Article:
The South Carolina Technical College System

For further info, contact Lawrence Ray: 896-5321

  1. Regarding your political climate: Were there major changes in the Governor's office or the legislature that affected higher education in your state? Did any major ballot initiatives? Please explain.

    During his campaign two years ago, the governor’s major promise was that South Carolina would have an education lottery. During the November elections last year, the people of South Carolina approved a lottery referendum with the understanding that the proceeds would be used to support education.

    A key of the governor’s lottery program is to provide free tuition to South Carolina’s two-year technical colleges. After partisan wrangling about the lottery law, the legislature passed a law that does grant tuition-free access to the state’s two year colleges. They also made provision for enhancing the state’s Life Scholarship program that will benefit students attending a four-year institution.
  2. Regarding college budgets: Did you experience an increase or decrease in your operating budget this year? In financial-aid revenues? In funds for construction? Were there any developments that substantially affected the costs of operating your higher education institutions? Were there substantial changes in the operations of your universities?

    Due to revenue shortfalls, all state agencies were faced with the possibility of up to a 15% budget reduction for FY 2001/02. These budget reductions included higher education, yet did not include K-12. During the process of merging the house and senate versions of the state budget, higher education budget reductions were reduced to between 6 and 7 percent. Most higher education institutions announced tuition increases to offset the budget shortfall. There was no bond bill passed to provide state support new construction.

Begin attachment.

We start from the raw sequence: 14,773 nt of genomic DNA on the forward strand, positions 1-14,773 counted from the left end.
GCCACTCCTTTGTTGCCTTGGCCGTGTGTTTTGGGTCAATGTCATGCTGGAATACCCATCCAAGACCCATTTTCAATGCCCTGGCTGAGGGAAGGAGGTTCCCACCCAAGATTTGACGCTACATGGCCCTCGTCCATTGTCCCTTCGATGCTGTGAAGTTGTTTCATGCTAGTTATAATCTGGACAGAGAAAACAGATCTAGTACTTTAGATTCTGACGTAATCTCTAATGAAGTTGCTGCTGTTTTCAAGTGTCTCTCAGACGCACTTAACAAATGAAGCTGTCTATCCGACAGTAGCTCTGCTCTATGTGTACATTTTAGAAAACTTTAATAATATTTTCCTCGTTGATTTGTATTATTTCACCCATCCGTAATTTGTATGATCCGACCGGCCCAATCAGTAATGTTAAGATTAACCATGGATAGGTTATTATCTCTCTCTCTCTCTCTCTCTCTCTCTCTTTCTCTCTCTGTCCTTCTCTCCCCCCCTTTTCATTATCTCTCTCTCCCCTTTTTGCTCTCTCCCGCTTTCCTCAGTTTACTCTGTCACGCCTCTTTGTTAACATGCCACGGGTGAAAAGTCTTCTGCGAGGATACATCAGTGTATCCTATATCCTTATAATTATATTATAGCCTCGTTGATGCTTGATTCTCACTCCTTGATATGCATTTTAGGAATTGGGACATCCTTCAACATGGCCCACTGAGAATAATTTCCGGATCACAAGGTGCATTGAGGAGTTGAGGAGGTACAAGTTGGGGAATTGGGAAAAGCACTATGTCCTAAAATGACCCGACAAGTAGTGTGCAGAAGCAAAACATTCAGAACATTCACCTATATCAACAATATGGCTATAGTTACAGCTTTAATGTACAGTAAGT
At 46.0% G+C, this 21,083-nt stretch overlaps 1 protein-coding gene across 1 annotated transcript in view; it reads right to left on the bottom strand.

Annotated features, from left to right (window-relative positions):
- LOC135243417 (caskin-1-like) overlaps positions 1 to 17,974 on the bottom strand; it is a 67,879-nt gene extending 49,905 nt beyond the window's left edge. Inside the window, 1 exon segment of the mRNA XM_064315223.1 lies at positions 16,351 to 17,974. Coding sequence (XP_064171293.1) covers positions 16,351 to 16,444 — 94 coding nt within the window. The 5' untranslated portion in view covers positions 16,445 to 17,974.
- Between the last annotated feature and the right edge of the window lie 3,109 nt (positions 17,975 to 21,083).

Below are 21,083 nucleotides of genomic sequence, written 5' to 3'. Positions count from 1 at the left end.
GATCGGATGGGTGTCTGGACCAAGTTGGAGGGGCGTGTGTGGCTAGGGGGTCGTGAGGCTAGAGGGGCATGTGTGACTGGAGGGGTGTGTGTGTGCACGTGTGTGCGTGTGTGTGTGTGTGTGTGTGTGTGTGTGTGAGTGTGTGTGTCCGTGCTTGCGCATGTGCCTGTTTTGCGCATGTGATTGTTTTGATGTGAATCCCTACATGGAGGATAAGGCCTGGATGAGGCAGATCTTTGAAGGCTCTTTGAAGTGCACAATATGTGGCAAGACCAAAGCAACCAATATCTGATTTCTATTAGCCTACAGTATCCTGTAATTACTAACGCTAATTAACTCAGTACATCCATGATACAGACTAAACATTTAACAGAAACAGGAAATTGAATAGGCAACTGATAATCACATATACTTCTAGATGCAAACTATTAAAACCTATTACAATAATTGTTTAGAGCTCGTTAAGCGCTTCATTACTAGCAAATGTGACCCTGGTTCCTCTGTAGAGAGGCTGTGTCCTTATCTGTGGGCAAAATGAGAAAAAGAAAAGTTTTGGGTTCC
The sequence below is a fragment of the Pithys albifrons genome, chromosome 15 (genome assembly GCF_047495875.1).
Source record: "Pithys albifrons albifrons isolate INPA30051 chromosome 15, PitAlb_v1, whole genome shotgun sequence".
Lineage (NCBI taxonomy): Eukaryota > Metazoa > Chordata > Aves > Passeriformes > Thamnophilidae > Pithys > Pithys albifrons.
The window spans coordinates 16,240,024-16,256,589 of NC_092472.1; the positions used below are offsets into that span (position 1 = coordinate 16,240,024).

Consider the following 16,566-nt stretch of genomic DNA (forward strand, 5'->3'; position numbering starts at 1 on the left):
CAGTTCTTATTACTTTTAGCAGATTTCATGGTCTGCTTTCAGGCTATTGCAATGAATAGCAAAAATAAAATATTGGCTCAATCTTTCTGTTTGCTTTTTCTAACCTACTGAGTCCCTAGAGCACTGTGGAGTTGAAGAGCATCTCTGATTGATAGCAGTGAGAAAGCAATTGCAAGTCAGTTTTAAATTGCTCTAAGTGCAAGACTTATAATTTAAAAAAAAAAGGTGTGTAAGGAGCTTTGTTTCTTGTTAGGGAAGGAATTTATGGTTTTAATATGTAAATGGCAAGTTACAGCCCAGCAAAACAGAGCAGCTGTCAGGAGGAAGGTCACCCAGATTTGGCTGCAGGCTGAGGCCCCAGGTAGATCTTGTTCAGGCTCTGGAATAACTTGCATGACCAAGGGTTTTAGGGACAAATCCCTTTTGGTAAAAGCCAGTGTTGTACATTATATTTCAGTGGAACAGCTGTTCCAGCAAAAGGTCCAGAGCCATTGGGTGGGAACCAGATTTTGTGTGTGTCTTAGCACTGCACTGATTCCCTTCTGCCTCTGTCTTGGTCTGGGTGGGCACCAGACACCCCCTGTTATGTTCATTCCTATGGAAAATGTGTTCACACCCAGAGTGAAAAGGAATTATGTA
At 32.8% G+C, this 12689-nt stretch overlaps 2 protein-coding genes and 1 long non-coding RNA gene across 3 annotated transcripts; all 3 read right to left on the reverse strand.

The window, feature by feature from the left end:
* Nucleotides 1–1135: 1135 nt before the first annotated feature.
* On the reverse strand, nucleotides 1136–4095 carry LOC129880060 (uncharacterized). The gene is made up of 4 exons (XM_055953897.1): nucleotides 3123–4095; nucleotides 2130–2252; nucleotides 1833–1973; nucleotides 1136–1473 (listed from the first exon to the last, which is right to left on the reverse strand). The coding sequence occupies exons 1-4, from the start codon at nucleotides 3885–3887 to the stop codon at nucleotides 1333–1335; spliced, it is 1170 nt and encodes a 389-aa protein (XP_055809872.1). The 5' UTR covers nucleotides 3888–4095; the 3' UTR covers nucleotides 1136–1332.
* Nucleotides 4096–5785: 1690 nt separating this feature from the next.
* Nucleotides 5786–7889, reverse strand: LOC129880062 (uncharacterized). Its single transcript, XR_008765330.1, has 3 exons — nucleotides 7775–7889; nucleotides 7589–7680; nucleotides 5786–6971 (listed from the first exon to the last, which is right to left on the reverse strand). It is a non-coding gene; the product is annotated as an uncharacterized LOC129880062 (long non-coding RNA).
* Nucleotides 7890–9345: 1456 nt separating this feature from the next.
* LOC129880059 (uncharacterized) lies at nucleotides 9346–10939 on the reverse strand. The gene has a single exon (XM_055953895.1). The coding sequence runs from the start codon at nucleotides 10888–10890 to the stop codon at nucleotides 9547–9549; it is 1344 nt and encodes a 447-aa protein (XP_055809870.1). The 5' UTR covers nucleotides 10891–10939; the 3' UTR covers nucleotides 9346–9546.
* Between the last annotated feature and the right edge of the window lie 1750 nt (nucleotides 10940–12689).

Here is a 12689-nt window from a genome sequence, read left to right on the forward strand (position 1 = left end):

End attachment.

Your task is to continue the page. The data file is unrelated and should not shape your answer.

Recent Update: South Carolina’s governor vetoed budget reductions for higher education. By eliminating other programs, the governor eliminated budget reductions for higher education.

  3. Regarding tuitions: Who sets your tuition rates? How much, in dollars and percentage-wise, will tuitions increase at your institutions in 2001-2002? How was this received by politicians? By students? By the public? Did your state take or seriously consider any actions regarding tuition rates for out-of-state students? Tuition surcharges for students who take extra time to get through college? Prepaid tuition plans?

    The State Board for Technical and Comprehensive Education sets tuition limits for each of the sixteen colleges in the SC Technical College System. Each technical college determines the amount of tuition fees charged to its students. During the past year, the State Board raised the limit for tuition by $100 dollars to $850 per term. All but two of the state’s technical colleges raised tuition fees to this level for the Fall 01 term. By next year, all of the colleges are expected to be at the $850 level. This represents an increase of between 12% and 40% across the System.

    Because of the fact that the System has been traditionally funded well below other sectors of higher education in SC, there has been little political outcry over the tuition fee increase. Neither has there been a large student or public outcry against tuition increases. South Carolina’s two-year technical colleges remain a value when compared to other higher education institutions in the state. In fact, the political, student and public outcry over tuition increases has been directed toward the state’s four-year institutions that announced significant increases in tuition.
  4. Regarding student aid: Have your state's student-aid policies changed? What prompted the changes? Did your state adopt, or significantly expand, any scholarship programs?

    South Carolina’s Education Lottery will provide tuition free access to all students who attend a two-year college and take at least six credit hours per term for a total of eighteen hours per year. This program is projected to begin with the Fall ‘02 term. However, the legislature determined that students choosing to attend a two-year college would no longer be eligible for the state’s Life Scholarship.